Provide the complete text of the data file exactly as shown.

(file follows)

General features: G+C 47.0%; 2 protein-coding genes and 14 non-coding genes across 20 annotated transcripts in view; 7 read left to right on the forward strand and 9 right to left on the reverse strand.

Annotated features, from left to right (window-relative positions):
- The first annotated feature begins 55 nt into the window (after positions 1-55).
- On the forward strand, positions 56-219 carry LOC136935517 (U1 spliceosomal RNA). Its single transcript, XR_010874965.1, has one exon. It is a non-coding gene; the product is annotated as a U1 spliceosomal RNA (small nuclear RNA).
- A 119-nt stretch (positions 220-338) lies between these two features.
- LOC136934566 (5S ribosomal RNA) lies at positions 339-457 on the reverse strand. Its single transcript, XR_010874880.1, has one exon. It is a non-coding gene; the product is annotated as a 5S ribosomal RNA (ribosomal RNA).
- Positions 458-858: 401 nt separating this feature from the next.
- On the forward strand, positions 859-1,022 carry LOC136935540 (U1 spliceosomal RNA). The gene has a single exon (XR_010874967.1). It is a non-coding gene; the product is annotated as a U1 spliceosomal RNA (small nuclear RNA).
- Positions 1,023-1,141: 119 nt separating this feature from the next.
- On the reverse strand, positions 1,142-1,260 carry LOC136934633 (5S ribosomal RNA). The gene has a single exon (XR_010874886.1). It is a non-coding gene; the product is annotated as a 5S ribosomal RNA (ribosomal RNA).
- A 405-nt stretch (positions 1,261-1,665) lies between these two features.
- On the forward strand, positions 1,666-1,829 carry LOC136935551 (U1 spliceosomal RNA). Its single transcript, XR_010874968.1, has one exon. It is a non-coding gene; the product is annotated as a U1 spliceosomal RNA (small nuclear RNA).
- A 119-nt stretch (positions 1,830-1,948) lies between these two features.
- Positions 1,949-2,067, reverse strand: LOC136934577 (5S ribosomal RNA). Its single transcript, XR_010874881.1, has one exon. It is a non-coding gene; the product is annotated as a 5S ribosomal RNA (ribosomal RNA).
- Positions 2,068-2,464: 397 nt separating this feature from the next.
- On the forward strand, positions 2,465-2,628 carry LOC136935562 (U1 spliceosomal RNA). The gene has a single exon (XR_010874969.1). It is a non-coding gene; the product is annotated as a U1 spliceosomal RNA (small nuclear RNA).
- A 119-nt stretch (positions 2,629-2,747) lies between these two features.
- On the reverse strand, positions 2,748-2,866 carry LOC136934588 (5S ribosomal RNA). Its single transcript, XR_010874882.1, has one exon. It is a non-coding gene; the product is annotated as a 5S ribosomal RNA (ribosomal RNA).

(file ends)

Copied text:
General features: G+C 47.0%; 2 protein-coding genes and 14 non-coding genes across 20 annotated transcripts in view; 7 read left to right on the forward strand and 9 right to left on the reverse strand.

Annotated features, from left to right (window-relative positions):
- The first annotated feature begins 55 nt into the window (after positions 1-55).
- On the forward strand, positions 56-219 carry LOC136935517 (U1 spliceosomal RNA). Its single transcript, XR_010874965.1, has one exon. It is a non-coding gene; the product is annotated as a U1 spliceosomal RNA (small nuclear RNA).
- A 119-nt stretch (positions 220-338) lies between these two features.
- LOC136934566 (5S ribosomal RNA) lies at positions 339-457 on the reverse strand. Its single transcript, XR_010874880.1, has one exon. It is a non-coding gene; the product is annotated as a 5S ribosomal RNA (ribosomal RNA).
- Positions 458-858: 401 nt separating this feature from the next.
- On the forward strand, positions 859-1,022 carry LOC136935540 (U1 spliceosomal RNA). The gene has a single exon (XR_010874967.1). It is a non-coding gene; the product is annotated as a U1 spliceosomal RNA (small nuclear RNA).
- Positions 1,023-1,141: 119 nt separating this feature from the next.
- On the reverse strand, positions 1,142-1,260 carry LOC136934633 (5S ribosomal RNA). The gene has a single exon (XR_010874886.1). It is a non-coding gene; the product is annotated as a 5S ribosomal RNA (ribosomal RNA).
- A 405-nt stretch (positions 1,261-1,665) lies between these two features.
- On the forward strand, positions 1,666-1,829 carry LOC136935551 (U1 spliceosomal RNA). Its single transcript, XR_010874968.1, has one exon. It is a non-coding gene; the product is annotated as a U1 spliceosomal RNA (small nuclear RNA).
- A 119-nt stretch (positions 1,830-1,948) lies between these two features.
- Positions 1,949-2,067, reverse strand: LOC136934577 (5S ribosomal RNA). Its single transcript, XR_010874881.1, has one exon. It is a non-coding gene; the product is annotated as a 5S ribosomal RNA (ribosomal RNA).
- Positions 2,068-2,464: 397 nt separating this feature from the next.
- On the forward strand, positions 2,465-2,628 carry LOC136935562 (U1 spliceosomal RNA). The gene has a single exon (XR_010874969.1). It is a non-coding gene; the product is annotated as a U1 spliceosomal RNA (small nuclear RNA).
- A 119-nt stretch (positions 2,629-2,747) lies between these two features.
- On the reverse strand, positions 2,748-2,866 carry LOC136934588 (5S ribosomal RNA). Its single transcript, XR_010874882.1, has one exon. It is a non-coding gene; the product is annotated as a 5S ribosomal RNA (ribosomal RNA).